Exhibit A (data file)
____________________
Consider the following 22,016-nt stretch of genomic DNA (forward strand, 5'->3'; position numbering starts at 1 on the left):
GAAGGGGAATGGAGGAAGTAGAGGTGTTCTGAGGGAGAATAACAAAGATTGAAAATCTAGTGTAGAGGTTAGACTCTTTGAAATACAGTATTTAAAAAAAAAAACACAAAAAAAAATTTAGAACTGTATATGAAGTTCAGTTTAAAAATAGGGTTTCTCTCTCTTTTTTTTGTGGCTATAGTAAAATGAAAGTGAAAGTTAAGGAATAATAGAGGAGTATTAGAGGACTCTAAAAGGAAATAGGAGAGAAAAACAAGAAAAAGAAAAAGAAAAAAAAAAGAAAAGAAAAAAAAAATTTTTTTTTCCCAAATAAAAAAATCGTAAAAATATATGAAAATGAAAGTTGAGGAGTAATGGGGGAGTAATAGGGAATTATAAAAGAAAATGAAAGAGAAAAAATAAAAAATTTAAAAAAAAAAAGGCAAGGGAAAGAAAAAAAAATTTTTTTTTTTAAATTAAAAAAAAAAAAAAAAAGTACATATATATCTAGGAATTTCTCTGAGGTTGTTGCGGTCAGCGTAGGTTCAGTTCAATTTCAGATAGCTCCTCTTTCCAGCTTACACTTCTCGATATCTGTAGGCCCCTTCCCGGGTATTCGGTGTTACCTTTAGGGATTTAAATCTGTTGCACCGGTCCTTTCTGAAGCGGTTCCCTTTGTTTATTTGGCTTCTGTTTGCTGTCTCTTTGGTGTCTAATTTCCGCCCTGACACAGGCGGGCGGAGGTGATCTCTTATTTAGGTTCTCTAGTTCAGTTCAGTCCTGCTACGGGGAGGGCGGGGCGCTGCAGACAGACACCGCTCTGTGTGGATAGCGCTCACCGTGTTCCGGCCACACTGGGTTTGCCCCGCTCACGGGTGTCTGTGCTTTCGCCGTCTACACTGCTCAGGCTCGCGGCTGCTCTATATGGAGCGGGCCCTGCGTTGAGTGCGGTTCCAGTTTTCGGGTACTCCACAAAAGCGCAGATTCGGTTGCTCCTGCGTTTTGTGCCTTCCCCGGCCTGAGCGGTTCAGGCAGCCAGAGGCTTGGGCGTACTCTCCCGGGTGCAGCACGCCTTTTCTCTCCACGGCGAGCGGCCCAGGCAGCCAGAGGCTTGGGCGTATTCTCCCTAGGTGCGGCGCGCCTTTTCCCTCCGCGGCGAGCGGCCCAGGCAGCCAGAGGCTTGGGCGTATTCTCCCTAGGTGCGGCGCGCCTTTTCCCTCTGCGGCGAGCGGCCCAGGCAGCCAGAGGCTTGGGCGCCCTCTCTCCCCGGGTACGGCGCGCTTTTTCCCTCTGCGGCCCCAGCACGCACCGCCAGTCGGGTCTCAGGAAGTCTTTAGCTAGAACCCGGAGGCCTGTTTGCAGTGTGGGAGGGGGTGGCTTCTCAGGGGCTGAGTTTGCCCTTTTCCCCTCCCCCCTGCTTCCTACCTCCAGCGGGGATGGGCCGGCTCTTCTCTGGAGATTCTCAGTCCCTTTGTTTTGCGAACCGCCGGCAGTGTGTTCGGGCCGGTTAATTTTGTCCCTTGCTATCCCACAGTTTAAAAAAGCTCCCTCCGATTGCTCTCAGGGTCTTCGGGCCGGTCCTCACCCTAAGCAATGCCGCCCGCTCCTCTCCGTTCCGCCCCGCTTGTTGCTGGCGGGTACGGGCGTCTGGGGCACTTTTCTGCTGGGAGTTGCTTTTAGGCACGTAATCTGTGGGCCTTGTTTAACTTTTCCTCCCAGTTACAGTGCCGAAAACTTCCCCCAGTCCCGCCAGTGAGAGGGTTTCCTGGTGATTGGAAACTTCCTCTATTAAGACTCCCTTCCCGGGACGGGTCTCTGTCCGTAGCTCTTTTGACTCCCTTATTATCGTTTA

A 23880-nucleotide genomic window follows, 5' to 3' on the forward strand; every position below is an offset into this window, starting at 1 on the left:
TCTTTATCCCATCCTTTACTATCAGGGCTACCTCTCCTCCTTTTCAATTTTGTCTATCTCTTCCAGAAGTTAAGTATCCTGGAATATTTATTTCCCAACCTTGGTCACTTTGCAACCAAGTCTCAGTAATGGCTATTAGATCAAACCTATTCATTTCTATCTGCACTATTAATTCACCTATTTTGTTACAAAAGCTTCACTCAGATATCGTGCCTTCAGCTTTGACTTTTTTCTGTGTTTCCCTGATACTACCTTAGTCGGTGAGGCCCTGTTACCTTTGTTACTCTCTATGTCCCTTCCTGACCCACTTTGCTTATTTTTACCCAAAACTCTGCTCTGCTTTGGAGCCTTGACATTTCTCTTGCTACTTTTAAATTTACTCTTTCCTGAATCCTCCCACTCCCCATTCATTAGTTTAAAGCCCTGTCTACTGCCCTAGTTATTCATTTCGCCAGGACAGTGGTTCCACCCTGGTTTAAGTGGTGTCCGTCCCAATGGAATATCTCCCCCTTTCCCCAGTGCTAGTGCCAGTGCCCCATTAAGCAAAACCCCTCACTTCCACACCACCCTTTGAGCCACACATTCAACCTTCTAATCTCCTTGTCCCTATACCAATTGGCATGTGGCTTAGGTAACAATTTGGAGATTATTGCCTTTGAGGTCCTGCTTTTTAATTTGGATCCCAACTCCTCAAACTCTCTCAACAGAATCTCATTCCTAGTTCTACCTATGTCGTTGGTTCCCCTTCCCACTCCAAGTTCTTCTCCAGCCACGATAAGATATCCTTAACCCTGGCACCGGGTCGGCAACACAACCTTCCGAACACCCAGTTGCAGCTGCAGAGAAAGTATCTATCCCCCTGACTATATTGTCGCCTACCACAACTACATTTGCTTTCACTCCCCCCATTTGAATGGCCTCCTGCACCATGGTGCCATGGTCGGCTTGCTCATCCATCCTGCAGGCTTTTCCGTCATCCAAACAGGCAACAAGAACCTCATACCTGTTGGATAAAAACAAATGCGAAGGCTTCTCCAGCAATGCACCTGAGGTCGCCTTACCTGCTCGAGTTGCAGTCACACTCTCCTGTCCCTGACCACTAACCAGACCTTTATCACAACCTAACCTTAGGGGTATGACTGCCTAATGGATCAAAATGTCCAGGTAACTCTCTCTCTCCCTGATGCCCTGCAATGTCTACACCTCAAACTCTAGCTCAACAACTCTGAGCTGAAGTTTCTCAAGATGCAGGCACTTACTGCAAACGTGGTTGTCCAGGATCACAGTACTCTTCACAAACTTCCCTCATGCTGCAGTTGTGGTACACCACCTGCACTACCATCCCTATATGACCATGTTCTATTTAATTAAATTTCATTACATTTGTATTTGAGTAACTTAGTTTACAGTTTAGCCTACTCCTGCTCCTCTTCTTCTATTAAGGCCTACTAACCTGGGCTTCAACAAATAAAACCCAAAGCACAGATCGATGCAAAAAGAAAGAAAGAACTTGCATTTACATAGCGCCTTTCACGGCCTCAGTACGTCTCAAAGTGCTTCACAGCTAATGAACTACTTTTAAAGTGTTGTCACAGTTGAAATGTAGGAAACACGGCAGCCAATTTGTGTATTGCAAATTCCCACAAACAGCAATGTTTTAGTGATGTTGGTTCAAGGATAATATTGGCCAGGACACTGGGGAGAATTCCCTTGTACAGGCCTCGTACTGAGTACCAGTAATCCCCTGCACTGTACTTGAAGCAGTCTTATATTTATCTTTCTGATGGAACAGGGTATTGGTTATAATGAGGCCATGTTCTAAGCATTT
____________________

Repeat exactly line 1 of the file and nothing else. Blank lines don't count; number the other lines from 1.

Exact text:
Consider the following 22,016-nt stretch of genomic DNA (forward strand, 5'->3'; position numbering starts at 1 on the left):